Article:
22 January 2010


Seven Quick Takes
(See the rest of this week's crop of Quick Takes!)

7. Introduction: My objective is to make these my seven quickest takes ever. Given how long my previous attempts were, that's hardly a tough challenge.

6. Guitar/Christine: Tonight marked my debut performance at my cousin's birthday party. I'd say that her brother backed me up on the drums, but it was he whom his parents wanted to show off, so it was I who was backing him up. Still, a debut is a debut!

One thing I'm going to take away from this experience is the confidence that comes from having faced a personal dragon and realising that singing in public isn't so scary after all!

5. I Miss the 80s: Would you believe that my friends preferred to watch Avatar in 3D to catching Universal Soldier: Regeneration???

There's really no accounting for some tastes, is there?

4. Books: Right now, I'm rereading The Turn of the Screw by Henry James, an intricately told Horror story about a governess who is either being haunted or going insane.

My current reading project involves novels with governesses and au pairs as main characters, so if you have any recommendations (especially unusual ones), please let me know!

3. Teaching/Tutoring: Last week was "Fungus Week" at Fire Storm's house.

Did you know that yeast is a fungus? In Science class, we're documenting the decomposition of two bananas: one generously sprinkled with yeast and one left alone. In Home Economics class, we just finished baking bread that turned out to be as hard as rocks. I wish we had already reached Exodus in History class, because this would have been the perfect time to discuss unleavened bread.

2. Linky Fun: While doing my research on the movie Rockula, I found actor (and atheist) Dean Cameron's personal site.

On his Bio page, I found a really great quote:

"I'm pretty much an open book, but that doesn't mean we're buddies."

Yes and yes. (I so wish I had said that first!)

1. My Life: Two other guests at my cousin's party were some old friends of my mother's. Since she had me when she was so young, they felt like old friends of mine, too, and I sat with them at dinner and stepped out with them every time they took a cigarette break, which was surprisingly often. The twenty-year age difference didn't seem to matter, and we had a great deal of memories in common.

Thinking about it now, however, I feel a bit sad--though I don't really know why. These two old friends are a twin brother and sister who are very close to each other, which is wonderful because right now all they really have is each other. Our shared memories include over twenty years of failed romantic relationships for both of them, and estrangement from her only child for one of them. Neither of them bothered to build careers when they were in their twenties, and though they currently have decent steady jobs, they haven't really achieved anything, in the professional sense. They probably never will.

Their lives could be too easily explained by the drugs and hard drinks they used to indulge in with abandon. Though they can joke about their substance abuse now, I know that there is much they regret and wish they could do over. Yet that hard-won understanding doesn't mean that they "grew up": while I no longer find them shockingly irresponsible for people twice my age, I do ache at how utterly childlike they now seem. Life didn't harden them; it only made them more vulnerable.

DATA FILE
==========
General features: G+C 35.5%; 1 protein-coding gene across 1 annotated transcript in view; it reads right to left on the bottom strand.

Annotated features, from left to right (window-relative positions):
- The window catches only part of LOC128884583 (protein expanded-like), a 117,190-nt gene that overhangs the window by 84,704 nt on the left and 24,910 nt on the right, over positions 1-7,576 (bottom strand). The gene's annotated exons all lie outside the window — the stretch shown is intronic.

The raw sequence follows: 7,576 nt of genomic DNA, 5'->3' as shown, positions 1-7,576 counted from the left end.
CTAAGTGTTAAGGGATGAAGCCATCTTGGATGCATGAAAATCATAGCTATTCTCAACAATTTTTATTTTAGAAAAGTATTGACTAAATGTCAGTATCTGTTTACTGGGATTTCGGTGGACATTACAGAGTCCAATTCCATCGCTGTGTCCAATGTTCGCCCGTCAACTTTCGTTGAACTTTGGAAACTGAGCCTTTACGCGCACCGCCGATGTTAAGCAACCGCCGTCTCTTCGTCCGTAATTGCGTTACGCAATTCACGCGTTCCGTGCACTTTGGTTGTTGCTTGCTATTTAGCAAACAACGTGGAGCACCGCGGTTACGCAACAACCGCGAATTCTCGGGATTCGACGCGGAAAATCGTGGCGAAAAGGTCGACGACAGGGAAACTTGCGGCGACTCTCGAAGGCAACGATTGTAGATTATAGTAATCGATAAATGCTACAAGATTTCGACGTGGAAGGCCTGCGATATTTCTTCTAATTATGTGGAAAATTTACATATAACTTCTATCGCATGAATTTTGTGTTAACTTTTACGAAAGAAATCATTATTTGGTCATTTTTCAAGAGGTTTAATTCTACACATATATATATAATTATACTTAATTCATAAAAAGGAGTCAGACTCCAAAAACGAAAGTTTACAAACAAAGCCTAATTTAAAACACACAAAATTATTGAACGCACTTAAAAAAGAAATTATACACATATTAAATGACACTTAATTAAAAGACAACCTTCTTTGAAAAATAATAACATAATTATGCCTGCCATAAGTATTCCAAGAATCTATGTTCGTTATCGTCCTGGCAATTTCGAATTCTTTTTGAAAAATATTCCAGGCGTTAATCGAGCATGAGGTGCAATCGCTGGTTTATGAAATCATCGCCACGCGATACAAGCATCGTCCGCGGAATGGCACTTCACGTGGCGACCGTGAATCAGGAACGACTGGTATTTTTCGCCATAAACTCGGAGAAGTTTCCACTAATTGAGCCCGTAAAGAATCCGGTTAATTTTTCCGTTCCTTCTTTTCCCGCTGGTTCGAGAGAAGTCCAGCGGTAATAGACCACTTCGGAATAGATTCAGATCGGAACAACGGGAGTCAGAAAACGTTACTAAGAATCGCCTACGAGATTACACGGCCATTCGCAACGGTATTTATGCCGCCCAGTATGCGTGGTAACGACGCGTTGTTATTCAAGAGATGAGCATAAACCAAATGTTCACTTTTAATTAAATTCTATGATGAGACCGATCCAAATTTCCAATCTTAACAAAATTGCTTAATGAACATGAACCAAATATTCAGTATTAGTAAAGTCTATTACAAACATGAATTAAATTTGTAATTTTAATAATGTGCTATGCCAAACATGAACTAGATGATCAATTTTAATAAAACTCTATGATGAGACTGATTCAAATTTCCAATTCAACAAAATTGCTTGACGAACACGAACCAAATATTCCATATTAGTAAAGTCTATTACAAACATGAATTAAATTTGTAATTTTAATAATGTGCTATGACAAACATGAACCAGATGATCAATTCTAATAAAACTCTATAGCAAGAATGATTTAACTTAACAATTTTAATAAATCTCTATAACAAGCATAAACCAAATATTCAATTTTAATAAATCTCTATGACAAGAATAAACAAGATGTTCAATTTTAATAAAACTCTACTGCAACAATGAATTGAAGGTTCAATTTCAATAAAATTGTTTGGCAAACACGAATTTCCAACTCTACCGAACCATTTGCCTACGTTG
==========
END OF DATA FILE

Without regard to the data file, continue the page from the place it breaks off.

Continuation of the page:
So I felt sad for them . . . but also for myself. I know that I, too, am more of a child than I should be at my own age, and I realise that I might have been looking at my own future . . . except that I'm not lucky enough to have a twin to be there with me, at the end, should all the other ties I try to form prove unable to last.

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/dev/null said...

Turn of the Screw sounded so familiar, and a quick search confirms it as source of that creepy-weird film The Innocents; in 7th grade our English teacher tried to show us this film as an example of the horror genre, but many of the class were much too giggly and derisive, that he got visibly annoyed with us and turned it off.

I have seen the whole thing since then, and really wonder what it did to the children acting in the film...

Enbrethiliel said...


Hi, /dev/null. =) May I call you "Dev"?

I watched The Others back in 2004 with a friend who positively adored Nicole Kidman (and probably still does). She had heard that I was reading The Turn of the Screw for one of my English papers and thought it was enough of an excuse to get me to watch the movie with her. =P

What I remember, though, is that the movie has very little to do with the book it is supposedly based on. The only point they have in common is the presence of two children:

"If the child gives the effect another turn of the screw, what do you say to two children--?"

Apparently, two are more frightening than just one! (My copy of "The Turn of the Screw" and Other Stories has only one scary looking child on the cover. Perhaps it should have had two . . . like in The Shining! . . . Oh, wait--The Shining has three!)

The first paragraph also alludes to a horror story involving a child and his mother, which sounds a little like The Others . . . but that's a stretch, too!

As for worrying about child actors, I'm more concerned about Kidman's co-star in Birth. She says that her own children were on the set and she made sure that they would all play together in between cuts, just so the boy wouldn't be too affected by the twisted seriousness of the story (!!!).

Enbrethiliel said...


Leave it to me to totally misread your comment!!!

You were writing about The Innocents, and my response was about The Others! =S

To make matters worse, I have nothing to say about The Innocents, not even knowing what it is! (I guess this means my aspirations to make Shredded Cheddar a Horror movie blog are completely unrealistic?)